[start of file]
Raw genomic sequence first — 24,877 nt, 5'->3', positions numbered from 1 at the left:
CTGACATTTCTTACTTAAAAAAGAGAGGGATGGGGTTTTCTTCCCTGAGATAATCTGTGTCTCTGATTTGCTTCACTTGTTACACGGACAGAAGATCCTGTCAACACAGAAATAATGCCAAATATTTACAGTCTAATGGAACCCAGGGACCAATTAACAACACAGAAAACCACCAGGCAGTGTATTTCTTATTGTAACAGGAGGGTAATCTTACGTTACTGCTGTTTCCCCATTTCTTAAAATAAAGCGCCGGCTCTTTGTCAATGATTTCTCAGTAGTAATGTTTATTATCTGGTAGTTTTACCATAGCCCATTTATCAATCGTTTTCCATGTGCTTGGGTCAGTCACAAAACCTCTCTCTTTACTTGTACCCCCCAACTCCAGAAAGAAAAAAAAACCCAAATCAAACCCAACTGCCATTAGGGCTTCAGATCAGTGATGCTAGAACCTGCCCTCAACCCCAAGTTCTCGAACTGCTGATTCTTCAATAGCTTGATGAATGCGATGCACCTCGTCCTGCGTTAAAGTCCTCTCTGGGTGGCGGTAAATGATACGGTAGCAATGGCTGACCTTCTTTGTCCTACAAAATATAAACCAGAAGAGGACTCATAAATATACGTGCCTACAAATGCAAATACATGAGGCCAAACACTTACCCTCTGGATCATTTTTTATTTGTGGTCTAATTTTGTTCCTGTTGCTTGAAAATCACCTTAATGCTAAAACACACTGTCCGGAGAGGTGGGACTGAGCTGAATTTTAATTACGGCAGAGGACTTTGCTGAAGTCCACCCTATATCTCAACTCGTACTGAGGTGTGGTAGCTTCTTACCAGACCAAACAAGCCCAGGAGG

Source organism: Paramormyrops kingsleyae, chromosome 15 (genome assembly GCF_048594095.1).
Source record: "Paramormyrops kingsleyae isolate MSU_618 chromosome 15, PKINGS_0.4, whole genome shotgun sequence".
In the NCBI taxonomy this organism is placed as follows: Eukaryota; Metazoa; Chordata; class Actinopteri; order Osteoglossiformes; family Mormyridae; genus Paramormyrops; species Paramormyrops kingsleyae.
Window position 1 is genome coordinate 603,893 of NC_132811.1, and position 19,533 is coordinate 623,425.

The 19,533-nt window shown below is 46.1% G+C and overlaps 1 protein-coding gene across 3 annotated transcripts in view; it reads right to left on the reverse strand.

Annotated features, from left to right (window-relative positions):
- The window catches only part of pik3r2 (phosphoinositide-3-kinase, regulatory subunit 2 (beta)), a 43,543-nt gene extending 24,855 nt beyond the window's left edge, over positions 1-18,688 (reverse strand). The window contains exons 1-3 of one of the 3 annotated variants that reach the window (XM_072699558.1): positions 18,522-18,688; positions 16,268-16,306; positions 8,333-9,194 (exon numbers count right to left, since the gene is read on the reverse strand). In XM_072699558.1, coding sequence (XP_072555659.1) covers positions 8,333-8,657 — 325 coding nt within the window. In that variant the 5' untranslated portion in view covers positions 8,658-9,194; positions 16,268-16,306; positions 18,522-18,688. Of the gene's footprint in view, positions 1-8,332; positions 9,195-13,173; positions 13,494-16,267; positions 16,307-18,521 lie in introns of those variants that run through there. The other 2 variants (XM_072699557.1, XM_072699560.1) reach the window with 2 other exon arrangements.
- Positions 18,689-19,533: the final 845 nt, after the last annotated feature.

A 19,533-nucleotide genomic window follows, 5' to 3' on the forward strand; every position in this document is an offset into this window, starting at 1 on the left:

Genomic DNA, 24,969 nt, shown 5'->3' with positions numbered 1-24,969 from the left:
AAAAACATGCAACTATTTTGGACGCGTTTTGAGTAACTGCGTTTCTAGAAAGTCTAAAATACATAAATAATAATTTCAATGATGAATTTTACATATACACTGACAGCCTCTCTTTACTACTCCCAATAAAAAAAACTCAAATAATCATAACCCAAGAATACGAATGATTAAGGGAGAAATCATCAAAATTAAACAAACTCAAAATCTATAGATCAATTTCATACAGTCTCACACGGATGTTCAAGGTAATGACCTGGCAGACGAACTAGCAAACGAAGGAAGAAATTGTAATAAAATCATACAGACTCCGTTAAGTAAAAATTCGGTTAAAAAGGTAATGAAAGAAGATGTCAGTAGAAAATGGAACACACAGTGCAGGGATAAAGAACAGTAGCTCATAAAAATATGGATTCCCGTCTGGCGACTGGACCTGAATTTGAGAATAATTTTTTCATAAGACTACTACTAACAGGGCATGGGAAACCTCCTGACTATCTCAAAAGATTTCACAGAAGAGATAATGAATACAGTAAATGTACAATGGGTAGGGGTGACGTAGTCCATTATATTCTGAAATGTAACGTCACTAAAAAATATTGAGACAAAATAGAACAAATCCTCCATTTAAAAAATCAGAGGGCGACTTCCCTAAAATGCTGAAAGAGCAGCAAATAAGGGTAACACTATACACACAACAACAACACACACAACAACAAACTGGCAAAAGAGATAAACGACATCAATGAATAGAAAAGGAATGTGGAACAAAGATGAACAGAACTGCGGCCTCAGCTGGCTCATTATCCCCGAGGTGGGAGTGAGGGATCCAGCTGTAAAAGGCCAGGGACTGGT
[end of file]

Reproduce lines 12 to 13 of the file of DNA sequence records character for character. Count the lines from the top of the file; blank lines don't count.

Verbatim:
Genomic DNA, 24,969 nt, shown 5'->3' with positions numbered 1-24,969 from the left:
AAAAACATGCAACTATTTTGGACGCGTTTTGAGTAACTGCGTTTCTAGAAAGTCTAAAATACATAAATAATAATTTCAATGATGAATTTTACATATACACTGACAGCCTCTCTTTACTACTCCCAATAAAAAAAACTCAAATAATCATAACCCAAGAATACGAATGATTAAGGGAGAAATCATCAAAATTAAACAAACTCAAAATCTATAGATCAATTTCATACAGTCTCACACGGATGTTCAAGGTAATGACCTGGCAGACGAACTAGCAAACGAAGGAAGAAATTGTAATAAAATCATACAGACTCCGTTAAGTAAAAATTCGGTTAAAAAGGTAATGAAAGAAGATGTCAGTAGAAAATGGAACACACAGTGCAGGGATAAAGAACAGTAGCTCATAAAAATATGGATTCCCGTCTGGCGACTGGACCTGAATTTGAGAATAATTTTTTCATAAGACTACTACTAACAGGGCATGGGAAACCTCCTGACTATCTCAAAAGATTTCACAGAAGAGATAATGAATACAGTAAATGTACAATGGGTAGGGGTGACGTAGTCCATTATATTCTGAAATGTAACGTCACTAAAAAATATTGAGACAAAATAGAACAAATCCTCCATTTAAAAAATCAGAGGGCGACTTCCCTAAAATGCTGAAAGAGCAGCAAATAAGGGTAACACTATACACACAACAACAACACACACAACAACAAACTGGCAAAAGAGATAAACGACATCAATGAATAGAAAAGGAATGTGGAACAAAGATGAACAGAACTGCGGCCTCAGCTGGCTCATTATCCCCGAGGTGGGAGTGAGGGATCCAGCTGTAAAAGGCCAGGGACTGGT